Every component of a motor vehicle must operate properly for a safe and seamless drive. Unfortunately, automobile manufacturers often produce vehicles that contain defects and have dangerous mechanical failures. This can threaten the lives of the driver and his or her passengers, as well as anyone sharing the road with the driver at the time of the malfunction. If you get injured in a car accident involving a mechanical failure, find out who could be at fault.
Common Examples of Dangerous Mechanical Failures
Automobiles are highly complex machines with thousands of parts. If just one of these parts contains a design, manufacturing or marketing defect, the entire vehicle could be compromised. Every year, vehicles are recalled by the manufacturer or a federal safety organization for reported defects or mechanical failures. Unfortunately, these recalls often come too late.
Common examples of mechanical failures involved in car accidents are:
- Brake failure
- Tire blowout
- Steering column problem
- Starter failure
- Sticky gas pedal
- Autonomous technology error
- Roof crush
- Seatback failure
- Seat belt failure
- Airbag failure or explosions
- Electrical issues
These part defects and mechanical failures can be fatal in the wrong circumstances. They can cause or significantly contribute to catastrophic car accidents, including rollovers and chain reaction accidents. In addition, if the safety equipment inside of a vehicle malfunctions in a crash, victims may not be properly protected from serious injury.
Liability for a Vehicle Mechanical Failure Accident
If an investigation finds that a car crash was caused by a mechanical failure, the person or party behind the failure can be held liable, or financially responsible. In many cases, this is the manufacturer of the vehicle or defective part. Automobile manufacturers have a legal obligation to ensure the reasonable safety of their vehicles and equipment. This responsibility involves rigorous production standards and testing requirements prior to releasing a new part.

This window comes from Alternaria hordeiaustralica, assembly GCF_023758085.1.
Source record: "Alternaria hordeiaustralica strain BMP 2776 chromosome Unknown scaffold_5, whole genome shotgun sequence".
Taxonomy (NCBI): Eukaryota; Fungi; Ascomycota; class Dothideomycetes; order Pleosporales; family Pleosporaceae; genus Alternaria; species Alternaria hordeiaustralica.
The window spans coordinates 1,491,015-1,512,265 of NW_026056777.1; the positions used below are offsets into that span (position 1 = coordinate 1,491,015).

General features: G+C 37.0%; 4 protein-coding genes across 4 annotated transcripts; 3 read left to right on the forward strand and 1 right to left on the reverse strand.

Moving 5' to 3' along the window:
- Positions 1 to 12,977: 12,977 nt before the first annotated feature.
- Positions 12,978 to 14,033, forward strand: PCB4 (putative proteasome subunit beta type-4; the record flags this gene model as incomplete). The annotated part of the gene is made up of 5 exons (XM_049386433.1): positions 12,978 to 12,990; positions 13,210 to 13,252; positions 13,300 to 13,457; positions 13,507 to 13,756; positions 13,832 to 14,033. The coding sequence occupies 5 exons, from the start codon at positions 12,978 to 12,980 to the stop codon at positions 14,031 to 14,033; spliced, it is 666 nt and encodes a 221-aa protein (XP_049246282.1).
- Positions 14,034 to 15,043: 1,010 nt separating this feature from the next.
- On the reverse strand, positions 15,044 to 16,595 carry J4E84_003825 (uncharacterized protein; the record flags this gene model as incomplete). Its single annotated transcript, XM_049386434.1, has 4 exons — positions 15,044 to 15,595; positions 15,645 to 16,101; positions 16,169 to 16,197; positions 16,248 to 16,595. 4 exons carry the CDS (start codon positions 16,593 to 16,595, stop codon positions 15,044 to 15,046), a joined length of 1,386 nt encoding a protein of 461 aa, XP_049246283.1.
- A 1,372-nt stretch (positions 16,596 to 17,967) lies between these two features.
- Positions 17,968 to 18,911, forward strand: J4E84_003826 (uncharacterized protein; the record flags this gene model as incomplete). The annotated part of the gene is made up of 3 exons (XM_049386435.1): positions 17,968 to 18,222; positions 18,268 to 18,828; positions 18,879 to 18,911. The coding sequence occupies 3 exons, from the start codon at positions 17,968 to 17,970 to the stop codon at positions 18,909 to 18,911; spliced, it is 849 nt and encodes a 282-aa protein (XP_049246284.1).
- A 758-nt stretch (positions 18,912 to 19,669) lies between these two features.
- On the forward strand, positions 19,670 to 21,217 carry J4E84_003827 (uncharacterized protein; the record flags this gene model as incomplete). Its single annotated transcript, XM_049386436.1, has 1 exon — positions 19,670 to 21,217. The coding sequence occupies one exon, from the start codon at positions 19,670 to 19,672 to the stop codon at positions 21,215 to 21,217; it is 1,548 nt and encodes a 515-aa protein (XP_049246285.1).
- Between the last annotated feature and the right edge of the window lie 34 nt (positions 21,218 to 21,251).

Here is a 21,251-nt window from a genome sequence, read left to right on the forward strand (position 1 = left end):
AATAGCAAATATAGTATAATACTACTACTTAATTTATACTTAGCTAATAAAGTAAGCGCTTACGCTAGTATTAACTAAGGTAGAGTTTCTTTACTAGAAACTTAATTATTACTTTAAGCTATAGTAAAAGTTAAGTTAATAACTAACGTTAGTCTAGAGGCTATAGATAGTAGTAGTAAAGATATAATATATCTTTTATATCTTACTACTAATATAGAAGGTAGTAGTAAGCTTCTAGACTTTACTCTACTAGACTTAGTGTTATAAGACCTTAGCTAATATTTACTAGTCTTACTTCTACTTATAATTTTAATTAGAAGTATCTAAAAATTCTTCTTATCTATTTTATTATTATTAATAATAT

If a manufacturing company falls short of its duty of care and this results in a dangerous or defective car part, it can be held responsible for related car accidents caused by mechanical failures. These product liability claims may be based on the legal theory of negligence or a breach of warranty. Negligence is the failure to meet the duty of care, while a breach of warranty is the failure to fulfill a promise or guarantee made to customers about a product’s safety.
A car accident caused by a mechanical failure could also result in a strict product liability claim. The rule of strict product liability means that a part manufacturer can be held responsible for a car accident even without proof of negligence. As long as evidence shows that the auto part contained a defect and caused the car accident, the victim can recover compensation. This rule is in place to protect consumers and help them go up against major manufacturing companies.
Vehicle Owner Liability
All motor vehicle owners have a responsibility to properly maintain their cars. If another driver crashes into you due to a mechanical failure that he or she reasonably could have prevented with proper vehicle maintenance, you may be able to hold the owner of the vehicle liable. You or your attorney will need to prove that the owner negligently failed to maintain the vehicle, such as ignoring known problems or making dangerous do-it-yourself repairs.
Mechanical Failures and Truck Accidents
Mechanical failure is a common issue involved in commercial truck accident cases in New Mexico. Large trucks or big rigs have many moving pieces that must all work together seamlessly. They are dangerous vehicles that can cause deadly traffic accidents if anything goes wrong. If a mechanical failure occurs, it may be the fault of the trucking company for negligently failing to maintain its fleet of trucks. Poor truck inspection, repair and maintenance procedures can contribute to these accidents.
If you need assistance with a car accident case involving a mechanical failure, contact The Fine Law Firm to request a free consultation.